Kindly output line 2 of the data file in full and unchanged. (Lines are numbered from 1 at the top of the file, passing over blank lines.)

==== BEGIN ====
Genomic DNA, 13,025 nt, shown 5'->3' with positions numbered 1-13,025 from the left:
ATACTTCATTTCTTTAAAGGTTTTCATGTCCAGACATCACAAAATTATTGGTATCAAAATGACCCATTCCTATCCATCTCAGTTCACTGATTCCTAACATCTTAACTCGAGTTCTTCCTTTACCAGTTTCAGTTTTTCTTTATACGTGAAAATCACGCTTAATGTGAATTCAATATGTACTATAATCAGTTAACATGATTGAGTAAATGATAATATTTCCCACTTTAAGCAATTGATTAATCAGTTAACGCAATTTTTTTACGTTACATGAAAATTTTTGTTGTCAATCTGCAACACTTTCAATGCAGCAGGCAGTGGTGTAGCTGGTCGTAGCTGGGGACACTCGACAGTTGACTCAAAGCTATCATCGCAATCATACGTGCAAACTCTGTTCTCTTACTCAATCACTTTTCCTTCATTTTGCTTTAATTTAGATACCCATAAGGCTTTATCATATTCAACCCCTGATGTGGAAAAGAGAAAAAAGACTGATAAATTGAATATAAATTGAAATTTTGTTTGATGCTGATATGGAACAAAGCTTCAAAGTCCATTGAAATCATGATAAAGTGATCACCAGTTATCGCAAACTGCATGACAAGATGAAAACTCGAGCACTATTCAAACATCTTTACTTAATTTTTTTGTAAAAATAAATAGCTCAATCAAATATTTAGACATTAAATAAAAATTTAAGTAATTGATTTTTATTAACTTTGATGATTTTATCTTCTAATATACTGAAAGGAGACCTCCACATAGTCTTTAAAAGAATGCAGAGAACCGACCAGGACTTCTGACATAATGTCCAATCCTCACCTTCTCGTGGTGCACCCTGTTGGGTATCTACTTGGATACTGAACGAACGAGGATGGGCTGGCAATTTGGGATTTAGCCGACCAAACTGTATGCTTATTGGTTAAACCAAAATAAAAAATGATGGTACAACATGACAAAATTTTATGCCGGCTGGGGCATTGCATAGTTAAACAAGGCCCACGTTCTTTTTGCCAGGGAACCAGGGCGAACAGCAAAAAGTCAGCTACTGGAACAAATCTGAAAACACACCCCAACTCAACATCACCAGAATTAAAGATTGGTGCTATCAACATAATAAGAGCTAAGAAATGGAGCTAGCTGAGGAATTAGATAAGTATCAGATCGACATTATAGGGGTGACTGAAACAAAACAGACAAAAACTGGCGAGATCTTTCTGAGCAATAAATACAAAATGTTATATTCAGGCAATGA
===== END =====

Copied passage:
ATACTTCATTTCTTTAAAGGTTTTCATGTCCAGACATCACAAAATTATTGGTATCAAAATGACCCATTCCTATCCATCTCAGTTCACTGATTCCTAACATCTTAACTCGAGTTCTTCCTTTACCAGTTTCAGTTTTTCTTTATACGTGAAAATCACGCTTAATGTGAATTCAATATGTACTATAATCAGTTAACATGATTGAGTAAATGATAATATTTCCCACTTTAAGCAATTGATTAATCAGTTAACGCAATTTTTTTACGTTACATGAAAATTTTTGTTGTCAATCTGCAACACTTTCAATGCAGCAGGCAGTGGTGTAGCTGGTCGTAGCTGGGGACACTCGACAGTTGACTCAAAGCTATCATCGCAATCATACGTGCAAACTCTGTTCTCTTACTCAATCACTTTTCCTTCATTTTGCTTTAATTTAGATACCCATAAGGCTTTATCATATTCAACCCCTGATGTGGAAAAGAGAAAAAAGACTGATAAATTGAATATAAATTGAAATTTTGTTTGATGCTGATATGGAACAAAGCTTCAAAGTCCATTGAAATCATGATAAAGTGATCACCAGTTATCGCAAACTGCATGACAAGATGAAAACTCGAGCACTATTCAAACATCTTTACTTAATTTTTTTGTAAAAATAAATAGCTCAATCAAATATTTAGACATTAAATAAAAATTTAAGTAATTGATTTTTATTAACTTTGATGATTTTATCTTCTAATATACTGAAAGGAGACCTCCACATAGTCTTTAAAAGAATGCAGAGAACCGACCAGGACTTCTGACATAATGTCCAATCCTCACCTTCTCGTGGTGCACCCTGTTGGGTATCTACTTGGATACTGAACGAACGAGGATGGGCTGGCAATTTGGGATTTAGCCGACCAAACTGTATGCTTATTGGTTAAACCAAAATAAAAAATGATGGTACAACATGACAAAATTTTATGCCGGCTGGGGCATTGCATAGTTAAACAAGGCCCACGTTCTTTTTGCCAGGGAACCAGGGCGAACAGCAAAAAGTCAGCTACTGGAACAAATCTGAAAACACACCCCAACTCAACATCACCAGAATTAAAGATTGGTGCTATCAACATAATAAGAGCTAAGAAATGGAGCTAGCTGAGGAATTAGATAAGTATCAGATCGACATTATAGGGGTGACTGAAACAAAACAGACAAAAACTGGCGAGATCTTTCTGAGCAATAAATACAAAATGTTATATTCAGGCAATGA